Leading article

The threat to health from air pollution must be taken seriously

Although England has introduced a ban on polluting fuels used in wood burning stoves and open fires, it seems that these measures are unlikely to be extended to Northern Ireland.

Wood burning stoves, in particular, have become more popular in recent years while traditional open fires are used in many homes across the north.

But while standard coal has long been recognised as a problem in terms of the smoke it produces, many people may be surprised to learn that the wood burner in their living rooms may be making a significant contribution to air pollution.

According to the department of the environment in England (Defra), wood burning stoves and coal fires are the single largest source of PM2.5, more than three times greater than the pollution from road transport.

PM2.5 is a tiny particle pollutant which can penetrate deep into the lungs and the blood and cause serious health problems.

Sales of the two most polluting fuels - house coal and wet wood - will be phased out from 2021 to 2023 in a bid to reduce air pollution in England.

This is to give householders and suppliers time to use up stocks and move to cleaner alternatives such as dry wood and manufactured solid fuels which need to have a very low sulphur content and only emit a small amount of smoke.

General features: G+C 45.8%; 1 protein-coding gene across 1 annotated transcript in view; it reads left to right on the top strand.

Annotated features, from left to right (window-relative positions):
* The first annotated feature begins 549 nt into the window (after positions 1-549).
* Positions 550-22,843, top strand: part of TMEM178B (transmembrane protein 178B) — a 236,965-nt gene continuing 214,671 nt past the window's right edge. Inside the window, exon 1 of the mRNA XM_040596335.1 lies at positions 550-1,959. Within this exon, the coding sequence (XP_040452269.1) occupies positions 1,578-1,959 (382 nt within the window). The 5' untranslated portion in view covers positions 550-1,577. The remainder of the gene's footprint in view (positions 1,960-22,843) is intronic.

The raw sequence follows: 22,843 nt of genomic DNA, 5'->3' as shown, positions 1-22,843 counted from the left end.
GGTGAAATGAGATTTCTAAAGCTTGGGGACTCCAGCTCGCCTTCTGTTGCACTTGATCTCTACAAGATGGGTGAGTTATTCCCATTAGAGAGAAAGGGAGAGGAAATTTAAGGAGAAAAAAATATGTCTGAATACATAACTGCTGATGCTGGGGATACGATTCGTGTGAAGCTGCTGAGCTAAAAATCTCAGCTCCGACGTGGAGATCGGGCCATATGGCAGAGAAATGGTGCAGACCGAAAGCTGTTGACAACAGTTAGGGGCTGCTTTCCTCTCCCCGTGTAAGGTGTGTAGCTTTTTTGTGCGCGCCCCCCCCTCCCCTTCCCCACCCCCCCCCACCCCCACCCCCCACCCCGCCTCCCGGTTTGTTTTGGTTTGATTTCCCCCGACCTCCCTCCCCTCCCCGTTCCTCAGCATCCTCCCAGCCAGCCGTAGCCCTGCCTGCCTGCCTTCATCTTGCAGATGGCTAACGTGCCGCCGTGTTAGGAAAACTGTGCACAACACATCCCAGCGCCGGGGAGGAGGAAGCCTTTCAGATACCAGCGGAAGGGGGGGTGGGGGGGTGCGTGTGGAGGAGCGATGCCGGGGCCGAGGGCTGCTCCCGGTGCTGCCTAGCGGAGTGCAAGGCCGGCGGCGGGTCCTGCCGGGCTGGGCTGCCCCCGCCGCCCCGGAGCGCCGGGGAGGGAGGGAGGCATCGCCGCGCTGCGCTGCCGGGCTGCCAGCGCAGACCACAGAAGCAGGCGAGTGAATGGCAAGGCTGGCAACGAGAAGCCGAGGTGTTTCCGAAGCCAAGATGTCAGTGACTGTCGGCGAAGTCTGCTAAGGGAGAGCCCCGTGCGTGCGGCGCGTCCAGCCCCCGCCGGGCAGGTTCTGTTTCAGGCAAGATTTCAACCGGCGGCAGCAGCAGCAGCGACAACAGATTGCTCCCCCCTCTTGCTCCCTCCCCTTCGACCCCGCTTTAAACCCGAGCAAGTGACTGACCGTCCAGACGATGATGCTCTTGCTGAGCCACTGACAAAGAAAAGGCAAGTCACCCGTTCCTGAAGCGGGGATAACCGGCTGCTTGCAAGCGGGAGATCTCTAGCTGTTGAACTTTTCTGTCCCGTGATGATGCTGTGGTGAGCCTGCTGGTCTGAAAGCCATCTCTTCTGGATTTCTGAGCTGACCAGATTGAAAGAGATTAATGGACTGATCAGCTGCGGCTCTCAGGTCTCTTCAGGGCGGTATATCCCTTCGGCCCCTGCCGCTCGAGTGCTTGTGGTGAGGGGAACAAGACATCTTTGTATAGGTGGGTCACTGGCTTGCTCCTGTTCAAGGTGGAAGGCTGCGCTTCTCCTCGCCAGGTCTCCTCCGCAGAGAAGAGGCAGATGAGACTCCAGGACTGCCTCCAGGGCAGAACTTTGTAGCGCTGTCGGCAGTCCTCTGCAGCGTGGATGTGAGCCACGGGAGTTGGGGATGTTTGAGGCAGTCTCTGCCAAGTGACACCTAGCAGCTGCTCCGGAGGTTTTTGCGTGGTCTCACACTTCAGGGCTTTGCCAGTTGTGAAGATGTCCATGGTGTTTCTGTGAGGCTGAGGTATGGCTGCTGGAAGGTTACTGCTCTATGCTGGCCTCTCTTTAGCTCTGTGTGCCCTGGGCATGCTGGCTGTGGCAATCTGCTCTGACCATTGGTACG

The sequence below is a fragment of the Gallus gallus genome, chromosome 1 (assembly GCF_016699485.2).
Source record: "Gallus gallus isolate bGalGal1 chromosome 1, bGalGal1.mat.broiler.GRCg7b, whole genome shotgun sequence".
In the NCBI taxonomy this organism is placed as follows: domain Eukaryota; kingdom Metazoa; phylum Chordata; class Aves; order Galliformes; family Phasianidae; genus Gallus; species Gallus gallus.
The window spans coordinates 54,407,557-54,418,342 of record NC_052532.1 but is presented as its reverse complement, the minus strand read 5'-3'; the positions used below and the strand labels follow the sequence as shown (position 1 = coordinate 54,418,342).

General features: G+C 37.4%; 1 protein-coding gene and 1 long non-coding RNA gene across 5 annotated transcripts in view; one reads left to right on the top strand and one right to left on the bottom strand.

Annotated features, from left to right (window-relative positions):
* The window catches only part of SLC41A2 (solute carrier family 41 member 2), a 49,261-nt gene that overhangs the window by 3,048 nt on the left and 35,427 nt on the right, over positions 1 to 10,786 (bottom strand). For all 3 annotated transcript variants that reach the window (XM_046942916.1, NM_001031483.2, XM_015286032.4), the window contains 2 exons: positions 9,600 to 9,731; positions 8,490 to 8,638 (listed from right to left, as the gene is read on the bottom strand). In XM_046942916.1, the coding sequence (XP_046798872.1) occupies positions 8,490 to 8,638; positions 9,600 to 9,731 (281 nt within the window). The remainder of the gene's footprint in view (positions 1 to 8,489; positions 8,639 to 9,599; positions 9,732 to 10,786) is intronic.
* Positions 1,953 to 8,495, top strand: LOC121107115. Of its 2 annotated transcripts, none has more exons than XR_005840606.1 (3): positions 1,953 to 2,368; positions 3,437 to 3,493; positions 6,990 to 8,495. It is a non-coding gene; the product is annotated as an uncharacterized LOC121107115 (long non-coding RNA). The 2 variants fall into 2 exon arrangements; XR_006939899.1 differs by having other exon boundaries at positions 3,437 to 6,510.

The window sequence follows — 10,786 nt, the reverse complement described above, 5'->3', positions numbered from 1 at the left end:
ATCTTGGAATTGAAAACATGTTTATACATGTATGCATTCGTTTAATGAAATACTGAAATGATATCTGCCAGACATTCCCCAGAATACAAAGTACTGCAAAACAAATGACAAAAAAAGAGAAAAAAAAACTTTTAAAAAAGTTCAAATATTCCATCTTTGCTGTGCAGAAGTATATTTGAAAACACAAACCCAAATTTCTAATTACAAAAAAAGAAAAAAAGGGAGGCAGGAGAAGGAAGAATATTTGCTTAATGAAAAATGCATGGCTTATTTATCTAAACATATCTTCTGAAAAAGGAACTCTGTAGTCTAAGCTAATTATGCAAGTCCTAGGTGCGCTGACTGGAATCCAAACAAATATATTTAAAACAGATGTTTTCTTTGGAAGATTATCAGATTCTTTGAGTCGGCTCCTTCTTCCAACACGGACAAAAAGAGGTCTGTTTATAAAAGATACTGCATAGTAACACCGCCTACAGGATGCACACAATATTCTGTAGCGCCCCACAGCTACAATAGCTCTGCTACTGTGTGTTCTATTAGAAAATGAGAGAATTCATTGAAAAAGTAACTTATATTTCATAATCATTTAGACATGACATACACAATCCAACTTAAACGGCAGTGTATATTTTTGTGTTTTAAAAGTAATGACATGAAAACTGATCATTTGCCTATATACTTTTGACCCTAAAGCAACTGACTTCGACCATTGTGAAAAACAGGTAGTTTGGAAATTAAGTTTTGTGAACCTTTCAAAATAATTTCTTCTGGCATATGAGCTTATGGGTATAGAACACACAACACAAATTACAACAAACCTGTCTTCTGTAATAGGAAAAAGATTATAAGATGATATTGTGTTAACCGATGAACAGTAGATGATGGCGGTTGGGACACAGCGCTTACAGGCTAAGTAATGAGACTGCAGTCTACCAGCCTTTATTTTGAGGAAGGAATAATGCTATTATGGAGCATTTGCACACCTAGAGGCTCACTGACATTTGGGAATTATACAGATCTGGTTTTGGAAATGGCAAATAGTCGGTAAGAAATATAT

Similar proposals are being considered in Scotland and Wales but there are no current plans for Northern Ireland to introduce a ban on the sale of coal and wet wood.

The Department of Agriculture, Environment and Rural Affairs (DAERA) says it has been working on developing a clean air strategy which is likely to go out for public consultation later this year, following clearance by the executive.

The threat to health from air pollution, should it come from domestic stoves and fires, heavy traffic or industrial processes, must be taken seriously.

We should be striving to make our air quality as good as it can be and must hope that the proposals under consideration make a real difference to the air that we breathe.

Even without legislation, householders can make a positive contribution to the environment by using fuels that produce less smoke and pollution.

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Leading article